US4211190A - Groove guided piston linkage for an internal combustion engine - Google Patents

Groove guided piston linkage for an internal combustion engine Download PDF

Info

Publication number
US4211190A
US4211190A US05/912,385 US91238578A US4211190A US 4211190 A US4211190 A US 4211190A US 91238578 A US91238578 A US 91238578A US 4211190 A US4211190 A US 4211190A
Authority
US
United States
Prior art keywords
rod
piston
groove
drive shaft
crank arm
Prior art date
Legal status (The legal status is an assumption and is not a legal conclusion. Google has not performed a legal analysis and makes no representation as to the accuracy of the status listed.)
Expired - Lifetime
Application number
US05/912,385
Inventor
Robert Indech
Original Assignee
Robert Indech
Priority date (The priority date is an assumption and is not a legal conclusion. Google has not performed a legal analysis and makes no representation as to the accuracy of the date listed.)
Filing date
Publication date
Priority to US88119278A priority Critical
Application filed by Robert Indech filed Critical Robert Indech
Priority to US05/912,385 priority patent/US4211190A/en
Application granted granted Critical
Publication of US4211190A publication Critical patent/US4211190A/en
Anticipated expiration legal-status Critical
Expired - Lifetime legal-status Critical Current

Links

Images

Classifications

    • FMECHANICAL ENGINEERING; LIGHTING; HEATING; WEAPONS; BLASTING
    • F01MACHINES OR ENGINES IN GENERAL; ENGINE PLANTS IN GENERAL; STEAM ENGINES
    • F01BMACHINES OR ENGINES, IN GENERAL OR OF POSITIVE-DISPLACEMENT TYPE, e.g. STEAM ENGINES
    • F01B9/00Reciprocating-piston machines or engines characterised by connections between pistons and main shafts and not specific to preceding groups
    • F01B9/02Reciprocating-piston machines or engines characterised by connections between pistons and main shafts and not specific to preceding groups with crankshaft
    • FMECHANICAL ENGINEERING; LIGHTING; HEATING; WEAPONS; BLASTING
    • F02COMBUSTION ENGINES; HOT-GAS OR COMBUSTION-PRODUCT ENGINE PLANTS
    • F02BINTERNAL-COMBUSTION PISTON ENGINES; COMBUSTION ENGINES IN GENERAL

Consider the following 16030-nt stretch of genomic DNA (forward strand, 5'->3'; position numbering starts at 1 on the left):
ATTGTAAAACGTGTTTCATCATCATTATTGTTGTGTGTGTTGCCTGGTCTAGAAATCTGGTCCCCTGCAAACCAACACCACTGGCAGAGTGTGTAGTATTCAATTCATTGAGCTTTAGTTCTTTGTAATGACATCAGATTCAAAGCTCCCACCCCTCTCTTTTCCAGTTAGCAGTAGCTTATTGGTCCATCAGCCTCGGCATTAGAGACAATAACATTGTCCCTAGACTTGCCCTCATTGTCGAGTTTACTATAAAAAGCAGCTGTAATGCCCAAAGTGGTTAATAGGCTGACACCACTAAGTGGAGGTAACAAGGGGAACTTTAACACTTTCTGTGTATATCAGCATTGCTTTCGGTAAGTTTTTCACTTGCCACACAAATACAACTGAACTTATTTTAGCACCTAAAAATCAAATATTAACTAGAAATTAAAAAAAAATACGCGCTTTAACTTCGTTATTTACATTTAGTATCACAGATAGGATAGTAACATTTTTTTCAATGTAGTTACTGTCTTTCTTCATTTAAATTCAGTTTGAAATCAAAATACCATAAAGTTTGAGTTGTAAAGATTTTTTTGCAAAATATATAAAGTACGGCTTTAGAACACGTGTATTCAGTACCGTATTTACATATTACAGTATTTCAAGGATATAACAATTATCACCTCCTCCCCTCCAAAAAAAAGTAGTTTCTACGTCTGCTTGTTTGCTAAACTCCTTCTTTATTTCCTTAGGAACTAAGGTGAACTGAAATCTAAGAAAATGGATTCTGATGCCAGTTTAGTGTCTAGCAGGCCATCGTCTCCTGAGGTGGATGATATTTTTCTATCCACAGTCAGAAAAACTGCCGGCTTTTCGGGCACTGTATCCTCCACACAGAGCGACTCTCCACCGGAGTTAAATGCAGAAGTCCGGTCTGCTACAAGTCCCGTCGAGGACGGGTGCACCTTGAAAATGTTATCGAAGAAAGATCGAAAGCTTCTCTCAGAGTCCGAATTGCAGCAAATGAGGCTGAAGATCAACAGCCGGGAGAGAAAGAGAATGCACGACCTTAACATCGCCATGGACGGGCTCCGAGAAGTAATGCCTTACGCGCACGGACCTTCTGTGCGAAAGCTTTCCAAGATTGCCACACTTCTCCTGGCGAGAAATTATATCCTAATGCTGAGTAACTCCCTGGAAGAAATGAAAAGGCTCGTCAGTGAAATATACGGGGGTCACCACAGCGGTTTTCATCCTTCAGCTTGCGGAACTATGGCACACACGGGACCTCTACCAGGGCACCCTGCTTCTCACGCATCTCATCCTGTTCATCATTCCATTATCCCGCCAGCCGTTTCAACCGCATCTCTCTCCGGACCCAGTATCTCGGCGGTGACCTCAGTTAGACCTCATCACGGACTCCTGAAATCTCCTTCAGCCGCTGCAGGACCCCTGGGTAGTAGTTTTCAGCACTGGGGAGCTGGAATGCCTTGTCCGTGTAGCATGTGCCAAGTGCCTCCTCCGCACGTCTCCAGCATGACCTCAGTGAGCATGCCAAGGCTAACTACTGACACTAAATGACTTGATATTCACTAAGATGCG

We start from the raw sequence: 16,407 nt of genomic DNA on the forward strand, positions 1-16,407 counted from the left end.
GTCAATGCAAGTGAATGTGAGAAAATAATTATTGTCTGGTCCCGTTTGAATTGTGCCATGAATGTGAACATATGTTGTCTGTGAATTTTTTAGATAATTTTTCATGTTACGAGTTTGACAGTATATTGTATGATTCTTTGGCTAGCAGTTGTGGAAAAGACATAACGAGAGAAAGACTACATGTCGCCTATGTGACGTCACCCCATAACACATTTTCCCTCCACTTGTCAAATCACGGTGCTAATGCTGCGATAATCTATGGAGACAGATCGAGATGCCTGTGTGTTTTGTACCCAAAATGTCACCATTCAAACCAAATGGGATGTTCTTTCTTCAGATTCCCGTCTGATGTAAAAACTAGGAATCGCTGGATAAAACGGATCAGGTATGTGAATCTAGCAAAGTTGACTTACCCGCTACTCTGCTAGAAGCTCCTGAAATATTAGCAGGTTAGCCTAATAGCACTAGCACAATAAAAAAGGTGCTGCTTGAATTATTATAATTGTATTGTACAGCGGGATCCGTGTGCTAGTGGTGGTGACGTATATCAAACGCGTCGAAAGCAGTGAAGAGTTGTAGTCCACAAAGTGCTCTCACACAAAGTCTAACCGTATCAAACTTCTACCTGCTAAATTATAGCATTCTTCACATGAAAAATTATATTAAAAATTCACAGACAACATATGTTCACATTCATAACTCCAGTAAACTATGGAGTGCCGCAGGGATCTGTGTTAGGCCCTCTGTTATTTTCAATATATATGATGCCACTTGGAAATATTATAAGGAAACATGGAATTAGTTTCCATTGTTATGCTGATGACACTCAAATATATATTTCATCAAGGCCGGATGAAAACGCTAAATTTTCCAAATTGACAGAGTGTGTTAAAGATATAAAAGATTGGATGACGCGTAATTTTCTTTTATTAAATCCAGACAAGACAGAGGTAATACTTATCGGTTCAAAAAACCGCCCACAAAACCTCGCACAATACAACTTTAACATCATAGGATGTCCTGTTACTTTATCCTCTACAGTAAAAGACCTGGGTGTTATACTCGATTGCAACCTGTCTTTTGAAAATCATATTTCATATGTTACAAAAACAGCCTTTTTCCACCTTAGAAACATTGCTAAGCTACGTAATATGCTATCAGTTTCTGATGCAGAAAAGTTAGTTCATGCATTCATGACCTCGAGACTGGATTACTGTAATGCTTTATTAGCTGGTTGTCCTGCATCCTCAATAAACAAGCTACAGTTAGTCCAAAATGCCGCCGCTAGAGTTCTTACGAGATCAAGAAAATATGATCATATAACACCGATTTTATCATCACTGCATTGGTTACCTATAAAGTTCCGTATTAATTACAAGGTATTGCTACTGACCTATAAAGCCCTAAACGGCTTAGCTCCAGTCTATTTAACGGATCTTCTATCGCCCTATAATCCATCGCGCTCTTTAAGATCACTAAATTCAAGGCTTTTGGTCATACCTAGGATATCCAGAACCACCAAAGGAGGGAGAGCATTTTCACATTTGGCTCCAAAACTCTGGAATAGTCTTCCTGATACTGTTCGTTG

• F02B41/00Engines characterised by special means for improving conversion of heat or pressure energy into mechanical power
    • FMECHANICAL ENGINEERING; LIGHTING; HEATING; WEAPONS; BLASTING
    • F02COMBUSTION ENGINES; HOT-GAS OR COMBUSTION-PRODUCT ENGINE PLANTS
    • F02BINTERNAL-COMBUSTION PISTON ENGINES; COMBUSTION ENGINES IN GENERAL
    • F02B1/00Engines characterised by fuel-air mixture compression
    • F02B1/02Engines characterised by fuel-air mixture compression with positive ignition
    • F02B1/04Engines characterised by fuel-air mixture compression with positive ignition with fuel-air mixture admission into cylinder
    • FMECHANICAL ENGINEERING; LIGHTING; HEATING; WEAPONS; BLASTING
    • F02COMBUSTION ENGINES; HOT-GAS OR COMBUSTION-PRODUCT ENGINE PLANTS
    • F02BINTERNAL-COMBUSTION PISTON ENGINES; COMBUSTION ENGINES IN GENERAL
    • F02B75/00Other engines
    • F02B75/02Engines characterised by their cycles, e.g. six-stroke
    • F02B2075/022Engines characterised by their cycles, e.g. six-stroke having less than six strokes per cycle
    • F02B2075/027Engines characterised by their cycles, e.g. six-stroke having less than six strokes per cycle four
    • YGENERAL TAGGING OF NEW TECHNOLOGICAL DEVELOPMENTS; GENERAL TAGGING OF CROSS-SECTIONAL TECHNOLOGIES SPANNING OVER SEVERAL SECTIONS OF THE IPC; TECHNICAL SUBJECTS COVERED BY FORMER USPC CROSS-REFERENCE ART COLLECTIONS [XRACs] AND DIGESTS
    • Y10TECHNICAL SUBJECTS COVERED BY FORMER USPC
    • Y10TTECHNICAL SUBJECTS COVERED BY FORMER US CLASSIFICATION
    • Y10T74/00Machine element or mechanism
    • Y10T74/21Elements
    • Y10T74/2142Pitmans and connecting rods

Abstract